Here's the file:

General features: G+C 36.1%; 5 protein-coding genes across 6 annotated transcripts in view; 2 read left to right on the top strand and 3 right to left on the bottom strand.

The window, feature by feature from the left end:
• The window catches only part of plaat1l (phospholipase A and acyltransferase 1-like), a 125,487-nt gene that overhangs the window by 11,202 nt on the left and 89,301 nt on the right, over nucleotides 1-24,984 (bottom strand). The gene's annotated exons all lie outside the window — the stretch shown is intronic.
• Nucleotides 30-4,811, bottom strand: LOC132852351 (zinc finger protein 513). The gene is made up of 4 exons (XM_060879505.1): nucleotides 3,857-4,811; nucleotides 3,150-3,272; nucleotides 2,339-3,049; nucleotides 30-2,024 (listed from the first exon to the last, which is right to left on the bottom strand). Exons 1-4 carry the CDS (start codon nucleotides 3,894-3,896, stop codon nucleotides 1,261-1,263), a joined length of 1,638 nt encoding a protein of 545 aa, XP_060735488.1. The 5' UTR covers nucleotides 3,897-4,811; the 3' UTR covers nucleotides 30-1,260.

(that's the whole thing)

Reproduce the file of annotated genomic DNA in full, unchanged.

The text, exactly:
General features: G+C 36.1%; 5 protein-coding genes across 6 annotated transcripts in view; 2 read left to right on the top strand and 3 right to left on the bottom strand.

The window, feature by feature from the left end:
• The window catches only part of plaat1l (phospholipase A and acyltransferase 1-like), a 125,487-nt gene that overhangs the window by 11,202 nt on the left and 89,301 nt on the right, over nucleotides 1-24,984 (bottom strand). The gene's annotated exons all lie outside the window — the stretch shown is intronic.
• Nucleotides 30-4,811, bottom strand: LOC132852351 (zinc finger protein 513). The gene is made up of 4 exons (XM_060879505.1): nucleotides 3,857-4,811; nucleotides 3,150-3,272; nucleotides 2,339-3,049; nucleotides 30-2,024 (listed from the first exon to the last, which is right to left on the bottom strand). Exons 1-4 carry the CDS (start codon nucleotides 3,894-3,896, stop codon nucleotides 1,261-1,263), a joined length of 1,638 nt encoding a protein of 545 aa, XP_060735488.1. The 5' UTR covers nucleotides 3,897-4,811; the 3' UTR covers nucleotides 30-1,260.